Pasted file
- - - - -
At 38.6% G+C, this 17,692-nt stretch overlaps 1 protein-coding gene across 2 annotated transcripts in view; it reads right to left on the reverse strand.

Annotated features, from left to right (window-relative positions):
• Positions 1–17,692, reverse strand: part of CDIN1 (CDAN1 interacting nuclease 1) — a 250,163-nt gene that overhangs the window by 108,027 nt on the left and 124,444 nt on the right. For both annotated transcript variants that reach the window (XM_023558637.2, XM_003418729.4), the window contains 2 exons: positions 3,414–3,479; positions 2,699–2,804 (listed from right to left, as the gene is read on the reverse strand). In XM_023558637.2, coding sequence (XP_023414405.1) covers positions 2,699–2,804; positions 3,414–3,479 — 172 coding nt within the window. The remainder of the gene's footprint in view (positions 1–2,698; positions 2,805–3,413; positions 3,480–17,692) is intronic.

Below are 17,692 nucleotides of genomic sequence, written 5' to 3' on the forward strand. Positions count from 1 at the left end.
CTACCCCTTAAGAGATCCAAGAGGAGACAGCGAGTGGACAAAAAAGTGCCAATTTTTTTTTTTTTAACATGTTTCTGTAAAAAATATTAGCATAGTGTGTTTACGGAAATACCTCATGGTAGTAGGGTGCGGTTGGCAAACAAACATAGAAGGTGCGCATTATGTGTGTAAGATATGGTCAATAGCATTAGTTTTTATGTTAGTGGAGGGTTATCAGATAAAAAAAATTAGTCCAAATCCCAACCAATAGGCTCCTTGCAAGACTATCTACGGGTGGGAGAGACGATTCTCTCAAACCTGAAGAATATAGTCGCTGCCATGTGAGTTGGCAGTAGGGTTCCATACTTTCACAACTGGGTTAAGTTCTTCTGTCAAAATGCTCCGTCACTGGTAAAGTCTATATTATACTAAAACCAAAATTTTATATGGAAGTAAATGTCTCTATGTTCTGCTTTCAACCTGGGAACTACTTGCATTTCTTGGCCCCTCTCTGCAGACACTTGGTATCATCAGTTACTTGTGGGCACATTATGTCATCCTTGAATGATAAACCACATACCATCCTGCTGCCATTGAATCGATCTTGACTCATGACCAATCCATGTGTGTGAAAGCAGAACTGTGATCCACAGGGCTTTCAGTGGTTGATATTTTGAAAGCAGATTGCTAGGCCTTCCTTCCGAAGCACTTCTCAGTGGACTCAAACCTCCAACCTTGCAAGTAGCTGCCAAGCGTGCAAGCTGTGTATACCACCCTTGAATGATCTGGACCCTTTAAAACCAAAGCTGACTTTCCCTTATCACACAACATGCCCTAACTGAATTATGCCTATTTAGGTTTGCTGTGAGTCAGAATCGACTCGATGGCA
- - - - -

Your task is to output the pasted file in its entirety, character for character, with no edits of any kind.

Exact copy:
At 38.6% G+C, this 17,692-nt stretch overlaps 1 protein-coding gene across 2 annotated transcripts in view; it reads right to left on the reverse strand.

Annotated features, from left to right (window-relative positions):
• Positions 1–17,692, reverse strand: part of CDIN1 (CDAN1 interacting nuclease 1) — a 250,163-nt gene that overhangs the window by 108,027 nt on the left and 124,444 nt on the right. For both annotated transcript variants that reach the window (XM_023558637.2, XM_003418729.4), the window contains 2 exons: positions 3,414–3,479; positions 2,699–2,804 (listed from right to left, as the gene is read on the reverse strand). In XM_023558637.2, coding sequence (XP_023414405.1) covers positions 2,699–2,804; positions 3,414–3,479 — 172 coding nt within the window. The remainder of the gene's footprint in view (positions 1–2,698; positions 2,805–3,413; positions 3,480–17,692) is intronic.

Below are 17,692 nucleotides of genomic sequence, written 5' to 3' on the forward strand. Positions count from 1 at the left end.
CTACCCCTTAAGAGATCCAAGAGGAGACAGCGAGTGGACAAAAAAGTGCCAATTTTTTTTTTTTTAACATGTTTCTGTAAAAAATATTAGCATAGTGTGTTTACGGAAATACCTCATGGTAGTAGGGTGCGGTTGGCAAACAAACATAGAAGGTGCGCATTATGTGTGTAAGATATGGTCAATAGCATTAGTTTTTATGTTAGTGGAGGGTTATCAGATAAAAAAAATTAGTCCAAATCCCAACCAATAGGCTCCTTGCAAGACTATCTACGGGTGGGAGAGACGATTCTCTCAAACCTGAAGAATATAGTCGCTGCCATGTGAGTTGGCAGTAGGGTTCCATACTTTCACAACTGGGTTAAGTTCTTCTGTCAAAATGCTCCGTCACTGGTAAAGTCTATATTATACTAAAACCAAAATTTTATATGGAAGTAAATGTCTCTATGTTCTGCTTTCAACCTGGGAACTACTTGCATTTCTTGGCCCCTCTCTGCAGACACTTGGTATCATCAGTTACTTGTGGGCACATTATGTCATCCTTGAATGATAAACCACATACCATCCTGCTGCCATTGAATCGATCTTGACTCATGACCAATCCATGTGTGTGAAAGCAGAACTGTGATCCACAGGGCTTTCAGTGGTTGATATTTTGAAAGCAGATTGCTAGGCCTTCCTTCCGAAGCACTTCTCAGTGGACTCAAACCTCCAACCTTGCAAGTAGCTGCCAAGCGTGCAAGCTGTGTATACCACCCTTGAATGATCTGGACCCTTTAAAACCAAAGCTGACTTTCCCTTATCACACAACATGCCCTAACTGAATTATGCCTATTTAGGTTTGCTGTGAGTCAGAATCGACTCGATGGCA